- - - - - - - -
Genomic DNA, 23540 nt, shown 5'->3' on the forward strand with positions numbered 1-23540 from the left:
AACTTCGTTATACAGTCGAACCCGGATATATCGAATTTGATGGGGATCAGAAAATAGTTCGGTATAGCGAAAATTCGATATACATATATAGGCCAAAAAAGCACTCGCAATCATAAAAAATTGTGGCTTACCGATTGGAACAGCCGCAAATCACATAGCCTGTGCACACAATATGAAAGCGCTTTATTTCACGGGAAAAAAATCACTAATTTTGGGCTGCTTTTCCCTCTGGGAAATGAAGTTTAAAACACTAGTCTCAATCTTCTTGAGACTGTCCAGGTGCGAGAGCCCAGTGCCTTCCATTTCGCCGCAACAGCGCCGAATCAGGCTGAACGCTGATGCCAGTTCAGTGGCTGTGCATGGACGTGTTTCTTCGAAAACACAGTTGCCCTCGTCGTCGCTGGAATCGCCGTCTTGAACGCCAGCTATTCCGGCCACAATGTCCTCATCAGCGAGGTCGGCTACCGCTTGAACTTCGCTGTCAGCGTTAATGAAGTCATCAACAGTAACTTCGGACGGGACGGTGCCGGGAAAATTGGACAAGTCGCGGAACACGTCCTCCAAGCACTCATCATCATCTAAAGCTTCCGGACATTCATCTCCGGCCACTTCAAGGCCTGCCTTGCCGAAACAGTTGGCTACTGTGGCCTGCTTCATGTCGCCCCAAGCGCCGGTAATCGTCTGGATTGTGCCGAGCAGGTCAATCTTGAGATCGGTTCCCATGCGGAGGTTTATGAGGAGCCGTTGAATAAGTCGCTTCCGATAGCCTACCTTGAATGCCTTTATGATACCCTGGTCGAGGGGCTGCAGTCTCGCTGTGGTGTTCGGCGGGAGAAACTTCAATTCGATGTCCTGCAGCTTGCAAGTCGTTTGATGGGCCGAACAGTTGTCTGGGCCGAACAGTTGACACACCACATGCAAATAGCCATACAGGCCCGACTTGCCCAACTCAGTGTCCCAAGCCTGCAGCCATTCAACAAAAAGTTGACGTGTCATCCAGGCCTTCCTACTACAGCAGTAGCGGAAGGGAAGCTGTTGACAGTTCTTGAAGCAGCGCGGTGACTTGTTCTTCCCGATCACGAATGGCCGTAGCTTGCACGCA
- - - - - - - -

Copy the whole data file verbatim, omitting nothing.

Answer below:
Genomic DNA, 23540 nt, shown 5'->3' on the forward strand with positions numbered 1-23540 from the left:
AACTTCGTTATACAGTCGAACCCGGATATATCGAATTTGATGGGGATCAGAAAATAGTTCGGTATAGCGAAAATTCGATATACATATATAGGCCAAAAAAGCACTCGCAATCATAAAAAATTGTGGCTTACCGATTGGAACAGCCGCAAATCACATAGCCTGTGCACACAATATGAAAGCGCTTTATTTCACGGGAAAAAAATCACTAATTTTGGGCTGCTTTTCCCTCTGGGAAATGAAGTTTAAAACACTAGTCTCAATCTTCTTGAGACTGTCCAGGTGCGAGAGCCCAGTGCCTTCCATTTCGCCGCAACAGCGCCGAATCAGGCTGAACGCTGATGCCAGTTCAGTGGCTGTGCATGGACGTGTTTCTTCGAAAACACAGTTGCCCTCGTCGTCGCTGGAATCGCCGTCTTGAACGCCAGCTATTCCGGCCACAATGTCCTCATCAGCGAGGTCGGCTACCGCTTGAACTTCGCTGTCAGCGTTAATGAAGTCATCAACAGTAACTTCGGACGGGACGGTGCCGGGAAAATTGGACAAGTCGCGGAACACGTCCTCCAAGCACTCATCATCATCTAAAGCTTCCGGACATTCATCTCCGGCCACTTCAAGGCCTGCCTTGCCGAAACAGTTGGCTACTGTGGCCTGCTTCATGTCGCCCCAAGCGCCGGTAATCGTCTGGATTGTGCCGAGCAGGTCAATCTTGAGATCGGTTCCCATGCGGAGGTTTATGAGGAGCCGTTGAATAAGTCGCTTCCGATAGCCTACCTTGAATGCCTTTATGATACCCTGGTCGAGGGGCTGCAGTCTCGCTGTGGTGTTCGGCGGGAGAAACTTCAATTCGATGTCCTGCAGCTTGCAAGTCGTTTGATGGGCCGAACAGTTGTCTGGGCCGAACAGTTGACACACCACATGCAAATAGCCATACAGGCCCGACTTGCCCAACTCAGTGTCCCAAGCCTGCAGCCATTCAACAAAAAGTTGACGTGTCATCCAGGCCTTCCTACTACAGCAGTAGCGGAAGGGAAGCTGTTGACAGTTCTTGAAGCAGCGCGGTGACTTGTTCTTCCCGATCACGAATGGCCGTAGCTTGCACGCA